Women usually feel more threatened by the emotional betrayal of a partner’s online affair, while men are more concerned about physical encounters, Hertlein says, but the gender differences are lessening.“That is starting to even out in part because of the equality of opportunity that the Internet brings to everybody,” she says.People often feel more comfortable revealing intimate details of their lives to relative strangers because the relationship exists only in cyberspace, Ducharme says. “Some people really begin to think the other person is in love with them.
“Your primary partner will never be able to compare with the fantasy partner,” Hertlein says.
“They will never win.” According to Young, people with low self-esteem, a distorted body image, an untreated sexual dysfunction or a prior sexual addiction are more at risk to develop addictions to cybersex or online pornography.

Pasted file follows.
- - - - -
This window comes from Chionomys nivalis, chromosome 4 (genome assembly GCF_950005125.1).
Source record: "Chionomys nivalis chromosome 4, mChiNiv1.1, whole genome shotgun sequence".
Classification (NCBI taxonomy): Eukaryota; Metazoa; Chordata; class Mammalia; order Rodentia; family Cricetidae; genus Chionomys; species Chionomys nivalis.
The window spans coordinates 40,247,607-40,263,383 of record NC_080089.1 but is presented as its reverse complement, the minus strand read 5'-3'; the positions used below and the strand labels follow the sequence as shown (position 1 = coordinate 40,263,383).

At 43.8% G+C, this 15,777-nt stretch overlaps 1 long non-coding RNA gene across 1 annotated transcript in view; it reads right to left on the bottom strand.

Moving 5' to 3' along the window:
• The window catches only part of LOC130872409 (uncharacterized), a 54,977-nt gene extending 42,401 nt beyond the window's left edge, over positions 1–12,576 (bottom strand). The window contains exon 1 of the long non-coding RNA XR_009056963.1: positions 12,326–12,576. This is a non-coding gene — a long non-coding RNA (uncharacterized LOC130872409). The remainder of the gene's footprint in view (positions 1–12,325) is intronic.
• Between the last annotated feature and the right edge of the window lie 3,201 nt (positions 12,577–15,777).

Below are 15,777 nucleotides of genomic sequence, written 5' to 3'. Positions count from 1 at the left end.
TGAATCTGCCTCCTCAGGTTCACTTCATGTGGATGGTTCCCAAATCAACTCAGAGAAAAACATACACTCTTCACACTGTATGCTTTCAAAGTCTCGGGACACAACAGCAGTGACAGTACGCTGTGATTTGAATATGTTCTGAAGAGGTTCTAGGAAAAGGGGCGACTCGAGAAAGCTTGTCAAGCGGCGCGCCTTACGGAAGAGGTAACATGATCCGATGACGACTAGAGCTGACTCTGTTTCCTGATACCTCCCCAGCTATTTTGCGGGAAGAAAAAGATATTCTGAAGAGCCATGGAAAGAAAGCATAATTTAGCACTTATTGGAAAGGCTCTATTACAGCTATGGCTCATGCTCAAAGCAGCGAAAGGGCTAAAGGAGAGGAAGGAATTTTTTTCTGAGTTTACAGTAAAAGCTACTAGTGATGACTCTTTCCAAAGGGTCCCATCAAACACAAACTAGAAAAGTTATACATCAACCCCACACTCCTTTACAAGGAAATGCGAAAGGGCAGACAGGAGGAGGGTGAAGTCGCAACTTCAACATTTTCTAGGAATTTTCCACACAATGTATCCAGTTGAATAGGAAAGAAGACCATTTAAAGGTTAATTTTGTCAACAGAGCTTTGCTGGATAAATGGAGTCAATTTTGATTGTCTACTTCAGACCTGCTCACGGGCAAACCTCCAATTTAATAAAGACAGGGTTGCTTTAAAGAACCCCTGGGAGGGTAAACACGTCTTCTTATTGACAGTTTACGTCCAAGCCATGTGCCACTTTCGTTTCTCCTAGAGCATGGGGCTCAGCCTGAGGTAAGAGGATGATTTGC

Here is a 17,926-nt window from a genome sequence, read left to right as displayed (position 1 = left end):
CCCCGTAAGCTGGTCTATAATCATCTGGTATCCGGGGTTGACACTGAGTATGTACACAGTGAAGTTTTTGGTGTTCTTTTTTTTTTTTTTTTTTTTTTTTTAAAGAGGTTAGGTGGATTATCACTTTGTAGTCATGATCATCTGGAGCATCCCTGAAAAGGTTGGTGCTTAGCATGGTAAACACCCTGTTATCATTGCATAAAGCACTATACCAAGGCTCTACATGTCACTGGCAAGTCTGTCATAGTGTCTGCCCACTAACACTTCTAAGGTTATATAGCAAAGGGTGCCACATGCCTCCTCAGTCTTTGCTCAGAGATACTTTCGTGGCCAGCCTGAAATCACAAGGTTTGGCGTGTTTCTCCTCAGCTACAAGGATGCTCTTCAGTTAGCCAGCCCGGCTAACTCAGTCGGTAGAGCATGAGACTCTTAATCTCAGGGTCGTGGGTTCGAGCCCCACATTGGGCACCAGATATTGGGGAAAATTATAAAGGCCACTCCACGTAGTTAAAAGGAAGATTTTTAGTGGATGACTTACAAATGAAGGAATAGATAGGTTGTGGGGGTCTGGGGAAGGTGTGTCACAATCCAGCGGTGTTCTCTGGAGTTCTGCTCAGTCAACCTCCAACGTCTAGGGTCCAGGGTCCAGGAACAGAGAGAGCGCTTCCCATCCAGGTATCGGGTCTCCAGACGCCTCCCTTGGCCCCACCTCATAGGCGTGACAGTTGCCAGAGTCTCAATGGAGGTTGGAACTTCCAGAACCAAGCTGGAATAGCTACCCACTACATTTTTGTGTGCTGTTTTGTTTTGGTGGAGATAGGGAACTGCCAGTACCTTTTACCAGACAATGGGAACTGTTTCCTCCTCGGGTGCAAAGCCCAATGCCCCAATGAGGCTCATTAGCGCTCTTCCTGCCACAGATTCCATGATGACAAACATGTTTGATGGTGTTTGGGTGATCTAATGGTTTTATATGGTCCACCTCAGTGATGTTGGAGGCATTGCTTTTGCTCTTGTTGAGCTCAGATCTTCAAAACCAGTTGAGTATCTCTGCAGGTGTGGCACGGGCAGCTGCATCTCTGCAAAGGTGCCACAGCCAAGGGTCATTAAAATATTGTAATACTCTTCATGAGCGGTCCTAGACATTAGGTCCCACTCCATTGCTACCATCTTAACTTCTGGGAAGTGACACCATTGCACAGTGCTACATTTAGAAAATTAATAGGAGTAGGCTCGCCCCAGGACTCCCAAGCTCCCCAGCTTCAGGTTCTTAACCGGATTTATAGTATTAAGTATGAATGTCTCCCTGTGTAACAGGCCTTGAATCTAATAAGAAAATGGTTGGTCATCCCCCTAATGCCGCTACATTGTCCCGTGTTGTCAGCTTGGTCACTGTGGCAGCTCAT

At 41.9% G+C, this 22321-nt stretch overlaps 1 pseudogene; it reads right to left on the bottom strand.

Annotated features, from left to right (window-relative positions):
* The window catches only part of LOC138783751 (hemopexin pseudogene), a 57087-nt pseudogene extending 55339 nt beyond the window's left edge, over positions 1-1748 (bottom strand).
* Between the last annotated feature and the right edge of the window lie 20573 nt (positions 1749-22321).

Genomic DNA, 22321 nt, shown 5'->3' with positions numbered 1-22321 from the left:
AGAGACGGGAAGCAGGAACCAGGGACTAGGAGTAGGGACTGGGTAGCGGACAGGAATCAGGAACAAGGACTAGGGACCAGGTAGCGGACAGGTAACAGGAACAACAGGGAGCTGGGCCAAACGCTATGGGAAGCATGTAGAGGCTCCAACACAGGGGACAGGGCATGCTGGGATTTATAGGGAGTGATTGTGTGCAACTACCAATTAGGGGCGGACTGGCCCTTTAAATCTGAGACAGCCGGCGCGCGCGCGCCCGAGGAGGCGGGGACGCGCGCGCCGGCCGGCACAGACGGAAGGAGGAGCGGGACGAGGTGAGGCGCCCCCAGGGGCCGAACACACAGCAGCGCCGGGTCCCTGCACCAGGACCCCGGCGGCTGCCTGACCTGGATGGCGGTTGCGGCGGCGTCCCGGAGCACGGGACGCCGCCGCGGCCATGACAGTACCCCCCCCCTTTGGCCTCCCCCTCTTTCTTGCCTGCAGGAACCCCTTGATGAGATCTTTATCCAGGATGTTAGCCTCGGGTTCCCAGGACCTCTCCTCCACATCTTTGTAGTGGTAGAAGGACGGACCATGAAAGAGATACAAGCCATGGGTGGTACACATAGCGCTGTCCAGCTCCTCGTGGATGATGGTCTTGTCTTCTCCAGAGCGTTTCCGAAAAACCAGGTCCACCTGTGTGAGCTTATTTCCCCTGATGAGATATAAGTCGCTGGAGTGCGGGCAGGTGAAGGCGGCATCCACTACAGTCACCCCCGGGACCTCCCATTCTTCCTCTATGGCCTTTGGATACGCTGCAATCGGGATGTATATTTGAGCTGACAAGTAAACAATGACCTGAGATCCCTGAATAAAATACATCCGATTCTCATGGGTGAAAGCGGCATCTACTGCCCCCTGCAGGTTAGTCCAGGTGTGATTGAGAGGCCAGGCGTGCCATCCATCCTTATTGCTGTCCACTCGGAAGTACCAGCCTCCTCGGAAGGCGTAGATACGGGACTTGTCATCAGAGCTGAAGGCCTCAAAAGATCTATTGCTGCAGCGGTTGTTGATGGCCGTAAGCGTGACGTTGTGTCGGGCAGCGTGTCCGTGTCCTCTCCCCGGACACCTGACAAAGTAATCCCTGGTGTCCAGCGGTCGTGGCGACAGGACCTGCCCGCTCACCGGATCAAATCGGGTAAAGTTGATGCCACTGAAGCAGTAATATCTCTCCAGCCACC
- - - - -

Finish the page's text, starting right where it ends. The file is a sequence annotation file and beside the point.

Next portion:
Every time you walk by, you’re asking yourself if he or she is using it for an affair.” While most relationships are hampered by such workday realities as household chores and paying the bills, online relationships exist in an electronic nether world where strangers can construct their own identities, Hertlein says.
“On the Internet, you can be whoever you want to be. You don’t have to be this constrained person you think you should be.” Fantasy also is a huge factor in online affairs, and fantasy always trumps reality.
“Women are supposed to be the nurturers and the matriarchs in our society.” Due to the secretive nature of online affairs, reliable statistics are hard to find, but a 2005 study of 1,828 Web users in Sweden offers evidence about the prevalence of cybersex and online affairs. A 2008 Australian study offers more insight into Internet affairs. More than half of the respondents believed an online relationship constituted unfaithfulness, with the numbers climbing to 71 percent for cybersex and 82 percent for in-person meetings.